Distribution #10 – Week of August 9, 2021

The News from Windflower Farm

Hello from Windflower Farm where the weather has been beautiful all week!       

What’s in your share?

  • Sweet corn (just a little)
  • Sweet peppers
  • Fennel
  • Tomatoes
  • Collards
  • Yellow onions
  • Dinosaur kale
  • Squashes or cukes or cabbage

Sweet corn, collards and sweet peppers are this week’s new crops. Collards, with their ribs shaved thin and steamed for a few minutes, or long enough to make them soft and pliable, make excellent low calorie wraps for just about anything. Next week, you’ll get more corn (I hope!) and peppers and the first of our garlic and red cabbage. Your fruit will likely be Yonder Farm’s peaches.

What’s new on the farm?

Organic sweet corn is not especially common in the markets largely because it’s a challenge to grow. Birds, insects, weeds, drought, demanding nutrient requirements – these all play a role. With the early crop, my greatest concern had been European corn borers. And with the later crop, I had been most concerned about corn earworms and fall armyworms. These are all caterpillars, and in corn country they are present in large numbers. But I am now most concerned about the little bandit faced mob that has swarmed our corn. Raccoons are not interested in any of the other vegetables we grow, but we are learning that they love sweet corn. They destroyed half of our first planting this week, and I’m now looking for ways to prevent them from doing the same to our second planting. Nearly the entire farm perimeter is fenced, doing absolutely nothing to prevent them from coming and going at will. They are excellent climbers. An electrified interior fence is an option, as is trapping and removal. In the meantime, we are short of corn. Small quantities of corn can still be useful in the kitchen. Victoria tells me that she’ll carve kernels off the cob directly over the top of a garden salad. We’ll do the same over tacos or bowls of beans and rice. Enjoy this corn starter, this small down payment, and know we’ll (try very hard to) have more corn in the future.

Have a great week, Ted      

Distribution #9 – Week of August 2, 2021

The News from Windflower Farm

Hello from Windflower Farm. We had 2 1/2 inches of rain last week, but at least it wasn’t the 5 inches that have fallen in neighboring counties. The weatherman reports that July was the third wettest on record. After two rain-free days, waves of light rainfall came this afternoon and it is now coming down hard.       

What’s in your share?

  • Lettuce
  • Fennel
  • Tomatoes
  • Cabbage
  • Scallions
  • Kale
  • Squash or cukes

Fennel is this week’s new crop. It is perhaps best known as one of the ingredients in a roasted root medley. What can you do with it now? It’s an excellent addition to any summer salad used raw and sliced thin. At https://www.acouplecooks.com/fennel-recipes/ you’ll find ten fennel recipes, including a fennel orange salad. Our tomatoes are coming along well, in spite of the rain, and we expect to continue to send them in bags of mixed kinds and sizes for as long as they produce. Our corn will be ready next week, as will our peppers. And Martin, at Markristo Farm, tells me his organically grown yellow and green beans are also starting and that we should see them very soon.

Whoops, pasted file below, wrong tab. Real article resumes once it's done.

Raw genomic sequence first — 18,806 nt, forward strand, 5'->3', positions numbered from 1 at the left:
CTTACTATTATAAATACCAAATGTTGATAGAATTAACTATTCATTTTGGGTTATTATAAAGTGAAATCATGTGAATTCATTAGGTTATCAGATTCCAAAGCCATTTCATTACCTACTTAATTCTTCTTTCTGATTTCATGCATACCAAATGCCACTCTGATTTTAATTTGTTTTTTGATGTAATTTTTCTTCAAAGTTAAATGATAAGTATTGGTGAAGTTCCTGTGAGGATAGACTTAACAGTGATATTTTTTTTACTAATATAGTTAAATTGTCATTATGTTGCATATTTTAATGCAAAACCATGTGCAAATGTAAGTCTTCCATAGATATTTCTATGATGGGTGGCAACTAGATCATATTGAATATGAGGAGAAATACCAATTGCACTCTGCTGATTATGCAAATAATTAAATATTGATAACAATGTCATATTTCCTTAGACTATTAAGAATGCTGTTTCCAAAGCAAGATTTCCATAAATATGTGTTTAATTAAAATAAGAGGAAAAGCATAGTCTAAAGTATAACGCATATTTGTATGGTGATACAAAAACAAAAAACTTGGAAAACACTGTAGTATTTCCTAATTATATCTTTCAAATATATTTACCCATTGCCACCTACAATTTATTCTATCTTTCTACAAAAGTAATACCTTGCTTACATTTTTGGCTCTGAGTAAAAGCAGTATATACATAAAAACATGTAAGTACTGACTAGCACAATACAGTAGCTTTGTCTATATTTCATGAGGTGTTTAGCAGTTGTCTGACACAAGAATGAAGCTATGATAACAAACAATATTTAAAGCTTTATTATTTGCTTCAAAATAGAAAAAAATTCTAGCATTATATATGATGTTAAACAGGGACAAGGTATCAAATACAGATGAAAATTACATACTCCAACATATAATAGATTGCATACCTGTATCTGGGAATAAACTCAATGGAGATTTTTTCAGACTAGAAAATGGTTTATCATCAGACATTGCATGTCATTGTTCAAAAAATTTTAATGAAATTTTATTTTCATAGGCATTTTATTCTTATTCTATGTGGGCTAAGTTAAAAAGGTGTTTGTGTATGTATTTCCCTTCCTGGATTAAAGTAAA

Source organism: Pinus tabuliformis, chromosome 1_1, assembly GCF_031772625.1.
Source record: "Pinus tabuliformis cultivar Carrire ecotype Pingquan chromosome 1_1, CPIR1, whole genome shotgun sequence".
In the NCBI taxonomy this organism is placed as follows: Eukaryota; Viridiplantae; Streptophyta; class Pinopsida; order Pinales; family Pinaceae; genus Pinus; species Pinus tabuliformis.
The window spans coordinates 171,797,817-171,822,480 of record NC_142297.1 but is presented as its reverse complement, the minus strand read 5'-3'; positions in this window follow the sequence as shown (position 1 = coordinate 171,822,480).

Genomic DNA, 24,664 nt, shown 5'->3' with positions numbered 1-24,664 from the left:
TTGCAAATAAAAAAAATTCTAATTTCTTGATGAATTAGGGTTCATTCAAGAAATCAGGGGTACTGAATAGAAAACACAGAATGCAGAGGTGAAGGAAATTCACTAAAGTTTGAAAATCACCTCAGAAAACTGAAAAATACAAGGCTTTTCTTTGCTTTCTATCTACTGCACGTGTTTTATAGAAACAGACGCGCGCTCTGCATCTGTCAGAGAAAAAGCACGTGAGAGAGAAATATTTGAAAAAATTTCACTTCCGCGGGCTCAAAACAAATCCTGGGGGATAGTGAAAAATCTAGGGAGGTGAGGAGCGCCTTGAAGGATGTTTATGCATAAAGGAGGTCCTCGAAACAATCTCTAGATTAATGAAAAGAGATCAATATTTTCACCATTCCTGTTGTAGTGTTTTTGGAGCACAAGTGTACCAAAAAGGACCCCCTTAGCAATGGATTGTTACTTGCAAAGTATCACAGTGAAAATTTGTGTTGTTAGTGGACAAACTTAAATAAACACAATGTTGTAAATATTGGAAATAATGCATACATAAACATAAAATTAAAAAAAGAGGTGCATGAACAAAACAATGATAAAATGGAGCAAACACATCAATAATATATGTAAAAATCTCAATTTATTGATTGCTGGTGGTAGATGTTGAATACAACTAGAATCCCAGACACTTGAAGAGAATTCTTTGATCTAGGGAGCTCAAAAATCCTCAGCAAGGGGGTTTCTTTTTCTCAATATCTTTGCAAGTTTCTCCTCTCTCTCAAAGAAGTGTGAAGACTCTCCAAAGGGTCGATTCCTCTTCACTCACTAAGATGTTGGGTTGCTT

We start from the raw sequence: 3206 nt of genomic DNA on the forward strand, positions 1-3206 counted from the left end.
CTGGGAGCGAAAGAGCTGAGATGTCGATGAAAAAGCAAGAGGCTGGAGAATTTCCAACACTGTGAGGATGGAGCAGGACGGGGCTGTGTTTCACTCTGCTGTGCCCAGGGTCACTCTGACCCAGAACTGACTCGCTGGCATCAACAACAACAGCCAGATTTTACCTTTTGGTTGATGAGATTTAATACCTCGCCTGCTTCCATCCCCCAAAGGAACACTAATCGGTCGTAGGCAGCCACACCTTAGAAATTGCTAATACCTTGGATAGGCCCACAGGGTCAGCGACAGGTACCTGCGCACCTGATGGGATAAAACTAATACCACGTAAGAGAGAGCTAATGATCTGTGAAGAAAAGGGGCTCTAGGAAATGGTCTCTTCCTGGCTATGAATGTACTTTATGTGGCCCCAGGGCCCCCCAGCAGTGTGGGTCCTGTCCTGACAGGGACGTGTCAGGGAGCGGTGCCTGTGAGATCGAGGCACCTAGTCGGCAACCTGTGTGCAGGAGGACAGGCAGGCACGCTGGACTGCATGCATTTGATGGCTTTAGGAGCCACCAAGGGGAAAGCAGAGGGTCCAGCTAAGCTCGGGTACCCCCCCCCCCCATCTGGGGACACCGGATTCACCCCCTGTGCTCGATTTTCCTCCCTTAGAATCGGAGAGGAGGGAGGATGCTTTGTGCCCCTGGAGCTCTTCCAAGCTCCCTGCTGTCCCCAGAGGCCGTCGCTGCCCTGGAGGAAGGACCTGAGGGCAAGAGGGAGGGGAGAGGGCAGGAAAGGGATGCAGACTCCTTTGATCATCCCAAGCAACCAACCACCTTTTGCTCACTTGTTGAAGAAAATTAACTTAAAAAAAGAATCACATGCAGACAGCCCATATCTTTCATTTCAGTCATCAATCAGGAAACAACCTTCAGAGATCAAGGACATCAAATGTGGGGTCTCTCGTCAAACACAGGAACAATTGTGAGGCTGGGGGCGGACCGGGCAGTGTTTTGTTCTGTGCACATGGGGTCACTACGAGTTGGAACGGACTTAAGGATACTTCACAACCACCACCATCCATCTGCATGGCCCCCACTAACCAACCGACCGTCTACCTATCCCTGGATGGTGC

Your fruit share will consist of our blueberries (probably on Tuesday) or Pete’s peaches (likely on Thursday). We are sending peaches to Central Brooklyn CSA this week. Like strawberries and raspberries, blueberries have to be harvested fully ripe: They won’t ripen after picking. With strawberries, it’s easy: we wait to pick until they are completely red. With most blueberries, they not only have to be fully blue, they have to be nearly black. We find them to be a challenge to harvest because the little bit of purple that indicates they are not yet ripe is very hard to see. With many varieties, a few tart berries are inevitable. In the weeks ahead, you can expect more stone fruit from Pete and melons from our farm and local farmer John Hand.

What’s new on the farm?

I spent a few hours this morning on my cultivating tractor trying to eliminate the weeds that are in our newest beds of greens and root crops. Weeds represent a substantial challenge for those of us who farm organically. It appears that there is no weather in which they don’t thrive. During last year’s dry season, they were formidable. They excel at colonizing newly disturbed environments like a freshly tilled garden and can do so with very little water. This year, because of the rain, they are also fierce, in part because it is often too wet to get into fields with my tractors to slow them down, and even then it seems that all we do is replant them.

Weeds are worth getting to know in the same way getting to know any adversary is worthwhile. Galinsoga, pigweed, purslane, lambsquarters, shepherd’s purse, ragweed, quack grass, crabgrass, field bindweed, Pennsylvania smartweed and chickweed represent our biggest foes. All but two are annuals. and only one is a winter annual, which means that most germinate and grow along with our vegetables, where they rob them of nutrients, water and sunlight. And they complete their life cycles in a fraction of the time our vegetables do, producing great numbers of seeds that produce next year’s competitors.

My cultivating tractor did a good job. On its belly, where I can see, it’s outfitted with a gang of German-made discs on parallelograms that are intended to eliminate weeds between rows. And on its rear it has locally made finger weeders designed to take care of the weeds within the row. After just a couple of hours the battery charge on the tractor was depleted (it’s a plug-in electric tractor). To enable me to continue on, my son Nate outfitted the tractor with a small Honda generator, turning the tractor into a hybrid. Now I can cultivate all day!

Have a good week, Ted

Distribution #7 – Week of July 19, 2021

The News from Windflower Farm

Hello from Windflower Farm, where we have spent recent evenings binge watching Downton Abbey. My favorite lines so far have come from the dowager countess, Maggie Smith’s character: “’Weekend,’ what’s a weekend?” But another line also resonates: According to Daisy, the kitchen maid, “No farmer is his own boss. He takes his orders from the sun and the snow and the wind and the rain.”